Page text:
For his latest column, Peter Smith took a break from hanging his stocking by the chimney with care to share tips on staffing, stocking and selling for the holiday season.
1. Post Your Hours of Operation
Spend a few bucks and have someone post your holiday hours on your front door and/or window. When the season is over, have the hours changed but always have your hours posted. Also, post your hours of operation on your website, including any extended hours for season, and always have your hours of operation updated on your store’s voicemail.
2. Make Finding Your Phone Number Easy
Ensure that your phone number is clearly posted on your website and monitor any messages on your voicemail and your e-mails on a regular basis, certainly no less than hourly.
3. Name Tags
If you don’t already do so, think about having name tags made for your staff in season. We need to do everything we can to make the customer experience as low effort for them as possible. There is absolutely no downside (save vanity for some) to this.
4. Best Sellers
If you have not made plans to ensure that your best sellers are in stock, and potentially backed up, then you should do it immediately. Dreams of clearing your non-performing inventory through the season are just that. While you occasionally can move otherwise non-performing inventory in the height of the season, the days of customers buying anything in the madness of the holidays have come and gone. There is a reason why your best sellers are best sellers. Do not make the mistake of losing business and customers because you tried to sell them tickets to last week’s concert.
5. Schedule Your Best People for Busiest Times
This is not the time to massage egos or demonstrate your fairness and equity in making the schedule. Even as patterns shift from times past, you should still have a pretty good idea about when you will be busiest. Schedule your best salespeople (those are the ones who can actually sell stuff!) when they are most likely to make sales.
6. No Up-System
If you use the Up-System (each salesperson gets an equal amount of turns with walk-in customers), you are losing business. If being fair is more important than making sales, keep doing it. If you can afford to miss opportunities, keep doing it. If you want your least effective salespeople to have the same access to your customers as your best, keep doing it. If you want to maximize business, scrap it now. It is one of the craziest things I have ever heard and it is anti-business.
7. Expect Every Customer to Buy
It seems almost sacrilegious to discuss this in a couple of sentences, but you should expect that every single customer who visits your store is doing so with the intent of buying something. If you feel otherwise, you’re in the wrong business. Make sure that attitude permeates throughout your culture and expect nothing less of yourself, your team and, most importantly, your customers.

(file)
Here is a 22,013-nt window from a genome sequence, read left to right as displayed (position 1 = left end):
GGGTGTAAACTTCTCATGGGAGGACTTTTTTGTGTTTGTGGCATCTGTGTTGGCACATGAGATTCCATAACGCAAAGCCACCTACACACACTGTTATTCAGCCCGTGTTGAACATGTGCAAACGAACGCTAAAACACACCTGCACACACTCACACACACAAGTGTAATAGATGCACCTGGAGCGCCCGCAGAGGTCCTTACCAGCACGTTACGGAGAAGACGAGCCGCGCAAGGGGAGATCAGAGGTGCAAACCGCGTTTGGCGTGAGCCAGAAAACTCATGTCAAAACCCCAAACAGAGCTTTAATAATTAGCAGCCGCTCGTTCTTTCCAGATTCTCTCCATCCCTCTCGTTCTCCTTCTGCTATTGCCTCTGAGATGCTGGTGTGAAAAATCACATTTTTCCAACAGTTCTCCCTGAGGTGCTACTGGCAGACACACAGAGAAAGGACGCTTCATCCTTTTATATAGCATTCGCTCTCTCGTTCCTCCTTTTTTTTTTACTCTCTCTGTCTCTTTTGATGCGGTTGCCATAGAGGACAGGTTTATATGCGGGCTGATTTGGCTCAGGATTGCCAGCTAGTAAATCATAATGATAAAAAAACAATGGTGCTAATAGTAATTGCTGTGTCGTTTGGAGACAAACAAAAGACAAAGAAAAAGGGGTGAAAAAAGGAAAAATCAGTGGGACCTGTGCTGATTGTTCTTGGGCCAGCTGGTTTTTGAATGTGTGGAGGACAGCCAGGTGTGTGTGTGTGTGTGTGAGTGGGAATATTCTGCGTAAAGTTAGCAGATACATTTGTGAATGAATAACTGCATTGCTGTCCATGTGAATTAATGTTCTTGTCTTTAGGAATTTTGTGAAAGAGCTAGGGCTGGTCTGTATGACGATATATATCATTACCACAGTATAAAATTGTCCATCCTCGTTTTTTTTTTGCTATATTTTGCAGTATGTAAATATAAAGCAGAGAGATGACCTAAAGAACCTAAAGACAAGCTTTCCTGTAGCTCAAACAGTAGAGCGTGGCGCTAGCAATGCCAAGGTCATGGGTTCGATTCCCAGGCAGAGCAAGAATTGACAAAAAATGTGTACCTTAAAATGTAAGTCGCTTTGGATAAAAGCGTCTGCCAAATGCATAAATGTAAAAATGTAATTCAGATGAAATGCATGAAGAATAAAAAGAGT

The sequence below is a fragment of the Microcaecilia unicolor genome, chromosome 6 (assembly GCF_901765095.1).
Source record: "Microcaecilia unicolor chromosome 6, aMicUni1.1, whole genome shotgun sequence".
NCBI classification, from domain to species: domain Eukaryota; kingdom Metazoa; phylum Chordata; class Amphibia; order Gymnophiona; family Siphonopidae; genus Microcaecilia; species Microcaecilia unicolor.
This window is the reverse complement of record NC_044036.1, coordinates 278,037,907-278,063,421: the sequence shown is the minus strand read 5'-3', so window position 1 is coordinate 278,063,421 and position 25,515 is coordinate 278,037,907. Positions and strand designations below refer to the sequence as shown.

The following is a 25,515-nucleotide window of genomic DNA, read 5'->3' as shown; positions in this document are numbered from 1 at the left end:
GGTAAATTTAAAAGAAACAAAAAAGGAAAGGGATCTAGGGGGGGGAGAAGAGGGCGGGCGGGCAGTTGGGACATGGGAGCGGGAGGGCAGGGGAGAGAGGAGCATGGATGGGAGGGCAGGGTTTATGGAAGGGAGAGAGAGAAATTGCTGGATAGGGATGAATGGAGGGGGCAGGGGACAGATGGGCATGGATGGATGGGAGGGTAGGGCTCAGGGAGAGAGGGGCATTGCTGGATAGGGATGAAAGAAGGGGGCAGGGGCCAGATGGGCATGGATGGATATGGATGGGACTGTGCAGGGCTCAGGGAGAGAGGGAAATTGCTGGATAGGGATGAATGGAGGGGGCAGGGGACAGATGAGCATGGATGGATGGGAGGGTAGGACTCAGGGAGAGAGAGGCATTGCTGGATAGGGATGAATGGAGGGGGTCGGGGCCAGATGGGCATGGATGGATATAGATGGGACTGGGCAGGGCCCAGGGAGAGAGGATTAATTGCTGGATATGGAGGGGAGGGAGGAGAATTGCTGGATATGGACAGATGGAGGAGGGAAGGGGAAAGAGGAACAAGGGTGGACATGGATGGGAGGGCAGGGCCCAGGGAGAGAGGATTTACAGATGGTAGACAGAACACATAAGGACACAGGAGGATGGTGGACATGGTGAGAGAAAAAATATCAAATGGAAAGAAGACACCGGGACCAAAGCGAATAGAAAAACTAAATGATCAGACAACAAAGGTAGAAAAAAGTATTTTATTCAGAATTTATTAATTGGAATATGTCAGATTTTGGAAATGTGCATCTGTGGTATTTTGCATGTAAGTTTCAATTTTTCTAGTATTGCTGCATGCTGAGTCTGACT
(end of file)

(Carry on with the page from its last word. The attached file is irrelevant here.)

I went into a store in Dallas a few weeks ago and the atmosphere and negativity emanating from the sales team was shocking. It was as clear as could be that no one wanted to be there and they were obviously not enjoying their jobs. Make sure your people act and look like they want to be there and want to help customers. They should have positive body language with each other and with your customers. Create an energized and positive environment (put some bloody music on, please!!!!!) and encourage your team to have fun. Wearing a smile costs nothing but it sets a beautiful tone for your customers.
9. Paradox of Choice
I’ll make this short. The more choices we give the customer, the less likely they are to buy. Ask good open-ended questions; listen well to their answers and present no more than three items when it comes time to introduce product.
10. Three Price Points
When the customer gives you their price point, make sure that the price they give you is represented in the three options. For instance, if they want to spend $1,000, the three options should be about $1,000, $1,500 and $2,000. That is called the contrast principle or anchoring and there is a ton of science to support the rationale for using it. What the science also shows is that more often than not, the customer selects the middle option. Do the math on the difference that can make in your business.
11. Ask for the Sale
Ask 100 percent of your customers for their business. ‘Tis not the season to feed information and ideas to customers so that they can shop elsewhere (and don’t think that you are competing with just other jewelers). The best salespeople already ask for the sale more than their colleagues, and the less successful salespeople will be pleasantly surprised at the number of customers who agree to make a purchase because they were asked to do so.
12. Capture E-mails
Ask everybody for their e-mail. This is not the time to resort to time-worn clichés of, “We just don’t have time,” or “People don’t want to give you their e-mail.” I get most of my sales receipts (including from Apple, Macy’s, Lord & Taylor and others) e-mailed to me. They don’t ask me; they just assume I want it electronically and they put the burden on me to ask for paper if I prefer that.
There might be other reasons to request the e-mail, such as special offers, to remind the customer of cleaning or appraisal updates, to follow up on inquiries, or to have private customer-only sales every now and again. No matter what your narrative, expect to capture everyone’s e-mail. It is still one of the most important marketing tools available to us today. Don’t let anyone tell you otherwise.
Have fun and be successful!